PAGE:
Advertisement

Trump seeks to delay NYC Stormy Daniels hush money trial pending Supreme Court immunity ruling

NEW YORK — Donald Trump is trying to push back his upcoming trial in the Stormy Daniels hush money case in an eleventh-hour delay bid, arguing that it shouldn’t go forward until the Supreme Court rules on his presidential immunity claim.

In Manhattan Supreme Court filings, Trump’s lawyers said evidence prosecutors intend to present at the criminal trial — set to be Trump’s first of four and potentially the only one he attends before the election — is related to his outstanding immunity claim before the nation’s high court. Specifically, they cited public statements Trump made as president and posts to his official presidential account on X, in addition to related witness testimony.

In the March 7 documents filed publicly on Monday, Trump lawyers Susan Necheles and Todd Blanche added that the evidence “implicates presidential immunity because President Trump was President of the United States at the time of those actions in 2018.”

“Without immunity from criminal prosecution based on official acts, the president’s political opponents will seek to influence and control his or her decisions via de facto extortion or blackmail with the threat, explicit or implicit, of indictment by a future, hostile administration, for acts that do not warrant any such prosecution,” Necheles and Blanche wrote.

“This threat will hang like a millstone around every future President’s neck, distorting presidential decision making, undermining the president’s independence, and clouding the president’s ability “to deal fearlessly and impartially with the duties of his office.”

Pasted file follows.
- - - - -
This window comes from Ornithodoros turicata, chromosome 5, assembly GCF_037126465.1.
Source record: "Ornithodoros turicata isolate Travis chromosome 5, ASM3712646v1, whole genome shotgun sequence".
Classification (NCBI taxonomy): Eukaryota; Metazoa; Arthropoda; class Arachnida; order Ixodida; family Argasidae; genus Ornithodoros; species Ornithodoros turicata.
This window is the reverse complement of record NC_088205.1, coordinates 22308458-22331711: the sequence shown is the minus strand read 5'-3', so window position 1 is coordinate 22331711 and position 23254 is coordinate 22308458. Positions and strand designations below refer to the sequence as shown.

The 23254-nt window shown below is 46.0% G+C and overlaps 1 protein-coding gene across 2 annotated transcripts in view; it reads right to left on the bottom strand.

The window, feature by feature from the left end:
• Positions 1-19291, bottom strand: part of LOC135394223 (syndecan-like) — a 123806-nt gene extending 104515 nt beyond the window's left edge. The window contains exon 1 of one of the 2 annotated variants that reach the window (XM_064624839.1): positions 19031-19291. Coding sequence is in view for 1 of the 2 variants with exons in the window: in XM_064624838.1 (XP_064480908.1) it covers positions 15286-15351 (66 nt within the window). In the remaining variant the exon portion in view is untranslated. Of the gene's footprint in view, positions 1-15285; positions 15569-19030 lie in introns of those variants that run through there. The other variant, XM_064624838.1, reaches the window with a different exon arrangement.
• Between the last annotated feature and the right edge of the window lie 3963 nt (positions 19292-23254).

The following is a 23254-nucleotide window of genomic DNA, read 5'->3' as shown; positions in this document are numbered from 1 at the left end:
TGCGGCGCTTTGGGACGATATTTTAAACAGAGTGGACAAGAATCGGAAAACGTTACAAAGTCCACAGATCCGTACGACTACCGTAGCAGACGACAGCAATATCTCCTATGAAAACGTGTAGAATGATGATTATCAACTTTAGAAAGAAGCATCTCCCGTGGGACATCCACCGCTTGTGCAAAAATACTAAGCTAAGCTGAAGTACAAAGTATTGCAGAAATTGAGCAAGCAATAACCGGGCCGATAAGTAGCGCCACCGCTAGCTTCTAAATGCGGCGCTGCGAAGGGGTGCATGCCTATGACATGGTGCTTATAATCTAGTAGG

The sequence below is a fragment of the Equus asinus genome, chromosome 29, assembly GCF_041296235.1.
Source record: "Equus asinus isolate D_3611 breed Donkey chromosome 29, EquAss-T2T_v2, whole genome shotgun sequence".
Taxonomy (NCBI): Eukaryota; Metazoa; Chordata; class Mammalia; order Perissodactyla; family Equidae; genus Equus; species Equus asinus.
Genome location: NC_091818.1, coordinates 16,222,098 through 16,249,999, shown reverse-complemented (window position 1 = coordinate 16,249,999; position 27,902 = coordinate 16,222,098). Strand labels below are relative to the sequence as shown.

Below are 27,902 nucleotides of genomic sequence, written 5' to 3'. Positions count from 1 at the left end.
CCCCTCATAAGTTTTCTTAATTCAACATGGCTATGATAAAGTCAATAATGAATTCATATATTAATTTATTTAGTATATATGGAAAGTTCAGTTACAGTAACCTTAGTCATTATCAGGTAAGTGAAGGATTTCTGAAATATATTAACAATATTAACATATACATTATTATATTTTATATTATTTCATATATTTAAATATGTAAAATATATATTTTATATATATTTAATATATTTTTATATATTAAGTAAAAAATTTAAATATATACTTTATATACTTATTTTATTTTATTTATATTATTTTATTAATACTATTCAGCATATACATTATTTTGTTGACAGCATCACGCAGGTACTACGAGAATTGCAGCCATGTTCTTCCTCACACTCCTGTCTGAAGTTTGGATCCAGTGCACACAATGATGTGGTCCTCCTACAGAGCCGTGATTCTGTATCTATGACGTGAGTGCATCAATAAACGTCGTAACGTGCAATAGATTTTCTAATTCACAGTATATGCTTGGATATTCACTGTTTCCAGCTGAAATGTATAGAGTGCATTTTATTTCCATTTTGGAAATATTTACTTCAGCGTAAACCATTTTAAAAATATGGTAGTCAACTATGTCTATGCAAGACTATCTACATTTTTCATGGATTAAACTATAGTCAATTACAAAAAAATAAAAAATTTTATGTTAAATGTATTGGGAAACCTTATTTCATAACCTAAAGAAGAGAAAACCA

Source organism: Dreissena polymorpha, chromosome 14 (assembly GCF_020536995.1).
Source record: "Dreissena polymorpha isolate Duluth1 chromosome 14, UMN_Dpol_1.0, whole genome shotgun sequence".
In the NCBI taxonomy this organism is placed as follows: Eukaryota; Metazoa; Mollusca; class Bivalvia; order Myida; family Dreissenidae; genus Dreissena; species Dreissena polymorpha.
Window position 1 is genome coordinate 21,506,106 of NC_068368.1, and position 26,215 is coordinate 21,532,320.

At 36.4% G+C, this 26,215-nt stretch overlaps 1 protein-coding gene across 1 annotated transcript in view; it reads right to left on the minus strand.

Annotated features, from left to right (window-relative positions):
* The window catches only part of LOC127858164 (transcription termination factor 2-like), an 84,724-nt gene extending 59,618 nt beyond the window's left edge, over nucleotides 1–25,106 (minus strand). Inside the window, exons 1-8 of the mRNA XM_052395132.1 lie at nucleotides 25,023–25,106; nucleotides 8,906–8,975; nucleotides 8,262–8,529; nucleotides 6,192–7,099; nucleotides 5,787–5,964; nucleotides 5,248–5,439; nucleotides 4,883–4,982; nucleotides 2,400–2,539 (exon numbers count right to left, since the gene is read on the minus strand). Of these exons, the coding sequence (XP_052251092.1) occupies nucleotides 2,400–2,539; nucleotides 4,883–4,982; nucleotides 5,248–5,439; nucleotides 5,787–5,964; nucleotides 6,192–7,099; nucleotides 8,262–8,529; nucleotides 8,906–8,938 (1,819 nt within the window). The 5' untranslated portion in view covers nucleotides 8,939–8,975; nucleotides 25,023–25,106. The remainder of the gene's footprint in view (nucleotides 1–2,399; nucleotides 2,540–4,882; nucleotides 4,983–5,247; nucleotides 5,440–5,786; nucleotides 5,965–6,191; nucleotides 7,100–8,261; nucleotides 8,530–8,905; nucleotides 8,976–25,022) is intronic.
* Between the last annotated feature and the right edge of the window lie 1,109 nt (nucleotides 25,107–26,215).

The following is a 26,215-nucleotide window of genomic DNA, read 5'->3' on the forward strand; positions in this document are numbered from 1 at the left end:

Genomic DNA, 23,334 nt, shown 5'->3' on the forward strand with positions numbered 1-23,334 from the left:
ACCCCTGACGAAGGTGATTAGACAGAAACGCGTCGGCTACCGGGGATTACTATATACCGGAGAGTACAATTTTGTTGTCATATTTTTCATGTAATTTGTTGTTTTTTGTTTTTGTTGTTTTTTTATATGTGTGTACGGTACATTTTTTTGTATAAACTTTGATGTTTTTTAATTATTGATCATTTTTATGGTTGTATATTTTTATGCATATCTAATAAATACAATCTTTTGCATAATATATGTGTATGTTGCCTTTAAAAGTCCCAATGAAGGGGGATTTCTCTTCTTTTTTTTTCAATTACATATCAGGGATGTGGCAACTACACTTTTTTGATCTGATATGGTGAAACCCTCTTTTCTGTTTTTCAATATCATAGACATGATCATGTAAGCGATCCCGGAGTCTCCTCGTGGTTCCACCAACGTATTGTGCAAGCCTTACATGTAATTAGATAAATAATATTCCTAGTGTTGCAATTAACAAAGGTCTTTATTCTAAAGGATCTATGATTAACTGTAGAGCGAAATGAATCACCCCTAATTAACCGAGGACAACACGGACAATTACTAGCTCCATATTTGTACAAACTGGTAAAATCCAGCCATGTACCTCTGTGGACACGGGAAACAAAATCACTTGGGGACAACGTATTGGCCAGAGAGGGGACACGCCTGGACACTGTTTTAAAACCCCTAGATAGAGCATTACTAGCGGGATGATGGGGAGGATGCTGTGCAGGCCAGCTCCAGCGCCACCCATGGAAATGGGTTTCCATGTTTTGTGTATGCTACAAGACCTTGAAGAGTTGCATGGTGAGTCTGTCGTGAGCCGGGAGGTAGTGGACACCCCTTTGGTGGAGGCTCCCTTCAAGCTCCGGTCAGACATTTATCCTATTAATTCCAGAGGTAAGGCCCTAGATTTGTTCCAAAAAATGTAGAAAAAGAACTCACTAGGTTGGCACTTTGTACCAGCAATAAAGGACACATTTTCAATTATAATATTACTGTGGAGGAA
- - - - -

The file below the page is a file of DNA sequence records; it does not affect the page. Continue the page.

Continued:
The Supreme Court is set to hear arguments on April 25 before deciding whether Trump’s actions as president were immune from criminal charges brought by special prosecutor Jack Smith in his federal election subversion case.

It’s unclear how long the justices will wait to rule on whether Trump is above the law after hearing arguments, but it could be as late as June.

The GOP front-runner has pleaded not guilty to 34 felonies in the case brought by Manhattan District Attorney Alvin Bragg that alleges he covered up reimbursement to his ex-lawyer Michael Cohen for a hush money payoff to Daniels in 2017 to disguise a “catch and kill” scheme illegally orchestrated to secure his presidential victory the year before.

Trump has sought to invoke the presidential immunity defense in all his criminal matters. Last year, he failed to get Bragg’s case moved to federal court by arguing the conduct was carried out under his official presidential responsibilities, arguing it “w(as) taken solely because he was president of the United States” and that his decision to retain Cohen as his personal lawyer “arose out of his duties as president.”

U.S. District Court Judge Alvin Hellerstein rejected those arguments in July, finding that events occurring during Trump’s presidency didn’t automatically fit within the context of his duties.

“Trump has not explained how hiring and making payments to a personal attorney to handle personal affairs carries out a constitutional duty. Reimbursing Cohen for advancing hush money to Stephanie Clifford cannot be considered the performance of a constitutional duty,” Hellerstein wrote.

“Falsifying business records to hide such reimbursement, and to transform the reimbursement into a business expense for Trump and income to Cohen, likewise does not relate to a presidential duty.”

Bragg’s office declined to comment. Prosecutors are expected to respond in court filings by Wednesday, and Judge Juan Merchan is slated to rule on several pretrial motions from both sides on Thursday.

The judge has yet to issue a decision on Bragg’s request for a limited gag order that would prohibit Trump from public remarks about witnesses, prosecutors in the case — not including Bragg — Merchan’s staff and the DA’s staff, their relatives, and prospective jurors.

Last week, Merchan ruled that the jury would be anonymous to the public and that their addresses would only be disclosed to lawyers.

_____